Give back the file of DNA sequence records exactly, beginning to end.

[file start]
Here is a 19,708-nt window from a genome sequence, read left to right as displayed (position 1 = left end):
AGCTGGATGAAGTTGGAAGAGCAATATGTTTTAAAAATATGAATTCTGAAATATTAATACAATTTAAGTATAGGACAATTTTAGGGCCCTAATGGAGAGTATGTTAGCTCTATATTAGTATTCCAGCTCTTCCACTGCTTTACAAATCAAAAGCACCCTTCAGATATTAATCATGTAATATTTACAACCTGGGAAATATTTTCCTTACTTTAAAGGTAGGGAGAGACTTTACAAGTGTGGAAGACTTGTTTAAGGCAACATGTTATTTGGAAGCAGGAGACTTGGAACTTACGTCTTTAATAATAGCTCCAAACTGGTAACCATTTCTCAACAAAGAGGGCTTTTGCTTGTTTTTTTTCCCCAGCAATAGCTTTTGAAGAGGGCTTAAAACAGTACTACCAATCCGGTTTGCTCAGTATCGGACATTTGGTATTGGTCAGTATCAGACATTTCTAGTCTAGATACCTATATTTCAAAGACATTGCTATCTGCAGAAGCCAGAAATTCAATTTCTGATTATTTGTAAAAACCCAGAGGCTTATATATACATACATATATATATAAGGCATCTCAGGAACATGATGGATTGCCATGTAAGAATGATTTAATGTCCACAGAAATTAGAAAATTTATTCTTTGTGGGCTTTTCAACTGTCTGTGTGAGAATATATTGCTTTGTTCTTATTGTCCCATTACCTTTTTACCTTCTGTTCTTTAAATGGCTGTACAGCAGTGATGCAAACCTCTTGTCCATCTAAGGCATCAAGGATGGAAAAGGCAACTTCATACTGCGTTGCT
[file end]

Here is a 19,708-nt window from a genome sequence, read left to right as displayed (position 1 = left end):
AGCTGGATGAAGTTGGAAGAGCAATATGTTTTAAAAATATGAATTCTGAAATATTAATACAATTTAAGTATAGGACAATTTTAGGGCCCTAATGGAGAGTATGTTAGCTCTATATTAGTATTCCAGCTCTTCCACTGCTTTACAAATCAAAAGCACCCTTCAGATATTAATCATGTAATATTTACAACCTGGGAAATATTTTCCTTACTTTAAAGGTAGGGAGAGACTTTACAAGTGTGGAAGACTTGTTTAAGGCAACATGTTATTTGGAAGCAGGAGACTTGGAACTTACGTCTTTAATAATAGCTCCAAACTGGTAACCATTTCTCAACAAAGAGGGCTTTTGCTTGTTTTTTTTCCCCAGCAATAGCTTTTGAAGAGGGCTTAAAACAGTACTACCAATCCGGTTTGCTCAGTATCGGACATTTGGTATTGGTCAGTATCAGACATTTCTAGTCTAGATACCTATATTTCAAAGACATTGCTATCTGCAGAAGCCAGAAATTCAATTTCTGATTATTTGTAAAAACCCAGAGGCTTATATATACATACATATATATATAAGGCATCTCAGGAACATGATGGATTGCCATGTAAGAATGATTTAATGTCCACAGAAATTAGAAAATTTATTCTTTGTGGGCTTTTCAACTGTCTGTGTGAGAATATATTGCTTTGTTCTTATTGTCCCATTACCTTTTTACCTTCTGTTCTTTAAATGGCTGTACAGCAGTGATGCAAACCTCTTGTCCATCTAAGGCATCAAGGATGGAAAAGGCAACTTCATACTGCGTTGCT